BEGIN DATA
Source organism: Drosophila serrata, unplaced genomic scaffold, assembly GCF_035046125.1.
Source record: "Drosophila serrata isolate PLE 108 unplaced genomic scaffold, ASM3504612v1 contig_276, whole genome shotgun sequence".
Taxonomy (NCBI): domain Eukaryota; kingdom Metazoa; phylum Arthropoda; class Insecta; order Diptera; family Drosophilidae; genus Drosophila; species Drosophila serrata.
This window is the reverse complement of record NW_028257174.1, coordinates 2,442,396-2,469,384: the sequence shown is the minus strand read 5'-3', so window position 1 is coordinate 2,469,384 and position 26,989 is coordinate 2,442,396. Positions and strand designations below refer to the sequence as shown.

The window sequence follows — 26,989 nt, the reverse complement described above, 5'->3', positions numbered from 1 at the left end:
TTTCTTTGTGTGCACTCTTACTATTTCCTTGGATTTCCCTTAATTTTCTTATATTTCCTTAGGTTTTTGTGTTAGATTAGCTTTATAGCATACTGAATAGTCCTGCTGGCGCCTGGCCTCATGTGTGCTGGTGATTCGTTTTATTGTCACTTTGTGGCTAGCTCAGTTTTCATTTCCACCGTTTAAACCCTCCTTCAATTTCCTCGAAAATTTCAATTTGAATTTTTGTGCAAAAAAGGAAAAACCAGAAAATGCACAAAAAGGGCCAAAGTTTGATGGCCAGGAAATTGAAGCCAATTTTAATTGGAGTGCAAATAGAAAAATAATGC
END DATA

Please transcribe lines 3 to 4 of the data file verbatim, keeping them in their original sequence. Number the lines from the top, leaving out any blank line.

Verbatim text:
Taxonomy (NCBI): domain Eukaryota; kingdom Metazoa; phylum Arthropoda; class Insecta; order Diptera; family Drosophilidae; genus Drosophila; species Drosophila serrata.
This window is the reverse complement of record NW_028257174.1, coordinates 2,442,396-2,469,384: the sequence shown is the minus strand read 5'-3', so window position 1 is coordinate 2,469,384 and position 26,989 is coordinate 2,442,396. Positions and strand designations below refer to the sequence as shown.